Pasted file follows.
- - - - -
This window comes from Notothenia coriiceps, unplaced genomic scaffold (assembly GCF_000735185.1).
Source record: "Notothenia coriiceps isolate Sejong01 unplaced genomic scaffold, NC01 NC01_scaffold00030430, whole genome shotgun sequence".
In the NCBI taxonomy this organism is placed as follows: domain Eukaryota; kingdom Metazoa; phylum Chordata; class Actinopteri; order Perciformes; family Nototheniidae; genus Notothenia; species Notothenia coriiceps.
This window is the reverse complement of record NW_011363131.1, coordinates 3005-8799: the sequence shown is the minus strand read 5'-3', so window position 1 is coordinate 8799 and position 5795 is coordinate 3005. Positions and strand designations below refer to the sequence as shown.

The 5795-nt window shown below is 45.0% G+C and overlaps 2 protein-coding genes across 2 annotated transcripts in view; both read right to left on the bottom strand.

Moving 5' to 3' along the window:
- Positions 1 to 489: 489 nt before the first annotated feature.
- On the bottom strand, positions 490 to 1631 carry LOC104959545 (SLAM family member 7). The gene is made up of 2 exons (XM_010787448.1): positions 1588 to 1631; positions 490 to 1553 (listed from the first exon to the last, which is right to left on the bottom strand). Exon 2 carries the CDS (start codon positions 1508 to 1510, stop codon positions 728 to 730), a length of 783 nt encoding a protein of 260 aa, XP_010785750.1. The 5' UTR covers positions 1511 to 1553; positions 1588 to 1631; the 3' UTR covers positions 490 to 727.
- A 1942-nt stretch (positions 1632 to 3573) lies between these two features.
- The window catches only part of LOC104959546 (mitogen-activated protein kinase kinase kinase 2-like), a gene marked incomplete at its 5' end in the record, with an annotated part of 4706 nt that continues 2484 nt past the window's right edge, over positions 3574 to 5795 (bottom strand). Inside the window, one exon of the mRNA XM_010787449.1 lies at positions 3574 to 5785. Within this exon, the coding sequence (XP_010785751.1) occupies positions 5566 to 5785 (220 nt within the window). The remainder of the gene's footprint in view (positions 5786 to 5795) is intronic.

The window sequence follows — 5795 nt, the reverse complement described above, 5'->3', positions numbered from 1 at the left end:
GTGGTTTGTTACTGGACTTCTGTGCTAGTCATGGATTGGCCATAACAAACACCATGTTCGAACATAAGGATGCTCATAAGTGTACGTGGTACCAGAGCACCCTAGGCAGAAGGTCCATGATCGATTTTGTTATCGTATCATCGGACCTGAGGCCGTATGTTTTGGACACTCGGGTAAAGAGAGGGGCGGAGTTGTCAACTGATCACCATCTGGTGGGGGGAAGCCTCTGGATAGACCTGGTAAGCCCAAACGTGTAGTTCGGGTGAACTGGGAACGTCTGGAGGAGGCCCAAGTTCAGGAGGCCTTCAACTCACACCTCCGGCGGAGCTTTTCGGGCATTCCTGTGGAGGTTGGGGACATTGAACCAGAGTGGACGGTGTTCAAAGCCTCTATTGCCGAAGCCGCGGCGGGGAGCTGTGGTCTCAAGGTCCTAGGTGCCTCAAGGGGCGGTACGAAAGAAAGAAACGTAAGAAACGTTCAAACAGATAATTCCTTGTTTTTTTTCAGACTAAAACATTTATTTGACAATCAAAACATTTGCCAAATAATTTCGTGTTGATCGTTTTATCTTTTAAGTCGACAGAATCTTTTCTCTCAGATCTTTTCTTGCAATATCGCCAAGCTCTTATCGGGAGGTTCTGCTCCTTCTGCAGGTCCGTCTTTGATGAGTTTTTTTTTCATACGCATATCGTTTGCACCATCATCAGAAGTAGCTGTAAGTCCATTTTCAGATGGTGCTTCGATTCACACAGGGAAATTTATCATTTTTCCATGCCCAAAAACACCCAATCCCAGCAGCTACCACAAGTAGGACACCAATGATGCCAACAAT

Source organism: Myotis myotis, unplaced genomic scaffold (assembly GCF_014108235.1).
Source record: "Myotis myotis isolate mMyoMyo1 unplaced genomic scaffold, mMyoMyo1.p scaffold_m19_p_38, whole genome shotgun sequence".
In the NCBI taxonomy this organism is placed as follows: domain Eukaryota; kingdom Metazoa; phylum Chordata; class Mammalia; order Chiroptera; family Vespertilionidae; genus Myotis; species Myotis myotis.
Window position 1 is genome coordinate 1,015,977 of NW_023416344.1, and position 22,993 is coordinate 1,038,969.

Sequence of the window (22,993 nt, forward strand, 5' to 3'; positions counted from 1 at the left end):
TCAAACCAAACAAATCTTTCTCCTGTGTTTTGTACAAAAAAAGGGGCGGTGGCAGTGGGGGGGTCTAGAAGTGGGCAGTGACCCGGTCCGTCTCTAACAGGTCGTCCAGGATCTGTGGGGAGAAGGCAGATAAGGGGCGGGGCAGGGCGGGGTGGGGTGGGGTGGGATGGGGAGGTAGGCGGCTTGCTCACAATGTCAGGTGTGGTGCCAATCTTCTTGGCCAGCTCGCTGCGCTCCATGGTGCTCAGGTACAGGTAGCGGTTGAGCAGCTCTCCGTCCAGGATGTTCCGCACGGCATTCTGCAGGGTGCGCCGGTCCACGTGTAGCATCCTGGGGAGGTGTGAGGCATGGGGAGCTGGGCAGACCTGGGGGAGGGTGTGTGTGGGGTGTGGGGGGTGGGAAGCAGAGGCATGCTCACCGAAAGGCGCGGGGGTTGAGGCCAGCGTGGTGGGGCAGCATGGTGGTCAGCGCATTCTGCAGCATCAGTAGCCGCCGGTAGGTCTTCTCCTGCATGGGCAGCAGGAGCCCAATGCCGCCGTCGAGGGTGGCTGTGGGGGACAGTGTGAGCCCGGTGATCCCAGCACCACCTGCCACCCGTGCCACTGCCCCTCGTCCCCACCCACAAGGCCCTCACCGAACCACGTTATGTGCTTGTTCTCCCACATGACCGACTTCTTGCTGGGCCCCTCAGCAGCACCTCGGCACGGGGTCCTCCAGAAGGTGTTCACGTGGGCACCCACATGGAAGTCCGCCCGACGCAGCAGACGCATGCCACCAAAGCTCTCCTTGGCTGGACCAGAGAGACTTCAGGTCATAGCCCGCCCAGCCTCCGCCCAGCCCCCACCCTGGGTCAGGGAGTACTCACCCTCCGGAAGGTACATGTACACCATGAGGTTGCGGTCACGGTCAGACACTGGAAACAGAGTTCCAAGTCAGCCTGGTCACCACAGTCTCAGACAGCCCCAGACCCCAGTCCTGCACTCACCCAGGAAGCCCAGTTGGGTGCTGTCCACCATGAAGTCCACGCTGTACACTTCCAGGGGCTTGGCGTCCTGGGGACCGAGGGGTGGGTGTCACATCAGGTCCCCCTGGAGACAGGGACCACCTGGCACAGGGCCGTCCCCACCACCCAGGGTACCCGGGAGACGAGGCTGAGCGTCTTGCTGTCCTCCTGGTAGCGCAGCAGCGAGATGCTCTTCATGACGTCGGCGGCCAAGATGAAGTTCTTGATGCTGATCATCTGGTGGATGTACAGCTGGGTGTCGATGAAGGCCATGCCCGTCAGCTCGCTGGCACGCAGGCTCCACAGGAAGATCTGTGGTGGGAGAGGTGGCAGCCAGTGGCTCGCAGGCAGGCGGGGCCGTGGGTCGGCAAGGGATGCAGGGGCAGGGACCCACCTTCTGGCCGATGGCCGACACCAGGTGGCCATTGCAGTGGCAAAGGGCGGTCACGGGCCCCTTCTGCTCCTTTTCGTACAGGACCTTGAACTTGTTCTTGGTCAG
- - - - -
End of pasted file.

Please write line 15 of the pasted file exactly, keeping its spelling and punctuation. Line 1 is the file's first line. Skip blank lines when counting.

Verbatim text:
In the NCBI taxonomy this organism is placed as follows: domain Eukaryota; kingdom Metazoa; phylum Chordata; class Mammalia; order Chiroptera; family Vespertilionidae; genus Myotis; species Myotis myotis.